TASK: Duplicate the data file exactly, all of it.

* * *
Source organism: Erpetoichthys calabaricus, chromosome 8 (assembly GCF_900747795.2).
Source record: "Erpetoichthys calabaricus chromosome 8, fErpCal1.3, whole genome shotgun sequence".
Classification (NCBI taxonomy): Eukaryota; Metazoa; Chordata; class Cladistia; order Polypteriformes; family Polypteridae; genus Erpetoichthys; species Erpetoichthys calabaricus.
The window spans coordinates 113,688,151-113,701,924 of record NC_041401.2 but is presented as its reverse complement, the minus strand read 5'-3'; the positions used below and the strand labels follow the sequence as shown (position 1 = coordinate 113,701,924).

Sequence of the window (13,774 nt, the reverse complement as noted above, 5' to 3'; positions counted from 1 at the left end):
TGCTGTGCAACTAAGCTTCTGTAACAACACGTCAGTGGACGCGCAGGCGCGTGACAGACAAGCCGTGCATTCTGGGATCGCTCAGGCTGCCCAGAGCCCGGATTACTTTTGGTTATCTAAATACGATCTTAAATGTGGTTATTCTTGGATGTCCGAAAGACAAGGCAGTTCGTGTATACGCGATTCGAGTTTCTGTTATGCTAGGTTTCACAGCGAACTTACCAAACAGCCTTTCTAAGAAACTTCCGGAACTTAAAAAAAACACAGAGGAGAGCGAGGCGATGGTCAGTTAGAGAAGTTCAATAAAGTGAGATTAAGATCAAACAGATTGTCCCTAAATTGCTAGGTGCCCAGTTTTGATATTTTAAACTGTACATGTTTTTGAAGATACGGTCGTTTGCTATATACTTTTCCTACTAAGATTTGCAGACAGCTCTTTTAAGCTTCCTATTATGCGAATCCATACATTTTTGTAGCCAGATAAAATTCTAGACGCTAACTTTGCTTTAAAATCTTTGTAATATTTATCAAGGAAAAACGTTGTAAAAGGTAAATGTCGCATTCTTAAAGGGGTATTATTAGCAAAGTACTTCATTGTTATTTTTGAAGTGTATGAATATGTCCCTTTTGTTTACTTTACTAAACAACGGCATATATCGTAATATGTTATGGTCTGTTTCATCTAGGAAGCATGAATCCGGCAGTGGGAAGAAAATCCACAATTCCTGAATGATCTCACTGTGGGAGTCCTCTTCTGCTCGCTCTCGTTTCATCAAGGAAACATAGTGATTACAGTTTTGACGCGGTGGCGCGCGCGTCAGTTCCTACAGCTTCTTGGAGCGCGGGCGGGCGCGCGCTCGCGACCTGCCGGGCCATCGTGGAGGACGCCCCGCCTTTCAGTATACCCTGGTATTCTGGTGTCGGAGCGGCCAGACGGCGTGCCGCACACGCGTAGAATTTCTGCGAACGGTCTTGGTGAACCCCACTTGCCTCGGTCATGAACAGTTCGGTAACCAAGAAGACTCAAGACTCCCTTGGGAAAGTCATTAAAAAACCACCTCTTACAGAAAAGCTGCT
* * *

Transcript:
Source organism: Erpetoichthys calabaricus, chromosome 8 (assembly GCF_900747795.2).
Source record: "Erpetoichthys calabaricus chromosome 8, fErpCal1.3, whole genome shotgun sequence".
Classification (NCBI taxonomy): Eukaryota; Metazoa; Chordata; class Cladistia; order Polypteriformes; family Polypteridae; genus Erpetoichthys; species Erpetoichthys calabaricus.
The window spans coordinates 113,688,151-113,701,924 of record NC_041401.2 but is presented as its reverse complement, the minus strand read 5'-3'; the positions used below and the strand labels follow the sequence as shown (position 1 = coordinate 113,701,924).

Sequence of the window (13,774 nt, the reverse complement as noted above, 5' to 3'; positions counted from 1 at the left end):
TGCTGTGCAACTAAGCTTCTGTAACAACACGTCAGTGGACGCGCAGGCGCGTGACAGACAAGCCGTGCATTCTGGGATCGCTCAGGCTGCCCAGAGCCCGGATTACTTTTGGTTATCTAAATACGATCTTAAATGTGGTTATTCTTGGATGTCCGAAAGACAAGGCAGTTCGTGTATACGCGATTCGAGTTTCTGTTATGCTAGGTTTCACAGCGAACTTACCAAACAGCCTTTCTAAGAAACTTCCGGAACTTAAAAAAAACACAGAGGAGAGCGAGGCGATGGTCAGTTAGAGAAGTTCAATAAAGTGAGATTAAGATCAAACAGATTGTCCCTAAATTGCTAGGTGCCCAGTTTTGATATTTTAAACTGTACATGTTTTTGAAGATACGGTCGTTTGCTATATACTTTTCCTACTAAGATTTGCAGACAGCTCTTTTAAGCTTCCTATTATGCGAATCCATACATTTTTGTAGCCAGATAAAATTCTAGACGCTAACTTTGCTTTAAAATCTTTGTAATATTTATCAAGGAAAAACGTTGTAAAAGGTAAATGTCGCATTCTTAAAGGGGTATTATTAGCAAAGTACTTCATTGTTATTTTTGAAGTGTATGAATATGTCCCTTTTGTTTACTTTACTAAACAACGGCATATATCGTAATATGTTATGGTCTGTTTCATCTAGGAAGCATGAATCCGGCAGTGGGAAGAAAATCCACAATTCCTGAATGATCTCACTGTGGGAGTCCTCTTCTGCTCGCTCTCGTTTCATCAAGGAAACATAGTGATTACAGTTTTGACGCGGTGGCGCGCGCGTCAGTTCCTACAGCTTCTTGGAGCGCGGGCGGGCGCGCGCTCGCGACCTGCCGGGCCATCGTGGAGGACGCCCCGCCTTTCAGTATACCCTGGTATTCTGGTGTCGGAGCGGCCAGACGGCGTGCCGCACACGCGTAGAATTTCTGCGAACGGTCTTGGTGAACCCCACTTGCCTCGGTCATGAACAGTTCGGTAACCAAGAAGACTCAAGACTCCCTTGGGAAAGTCATTAAAAAACCACCTCTTACAGAAAAGCTGCT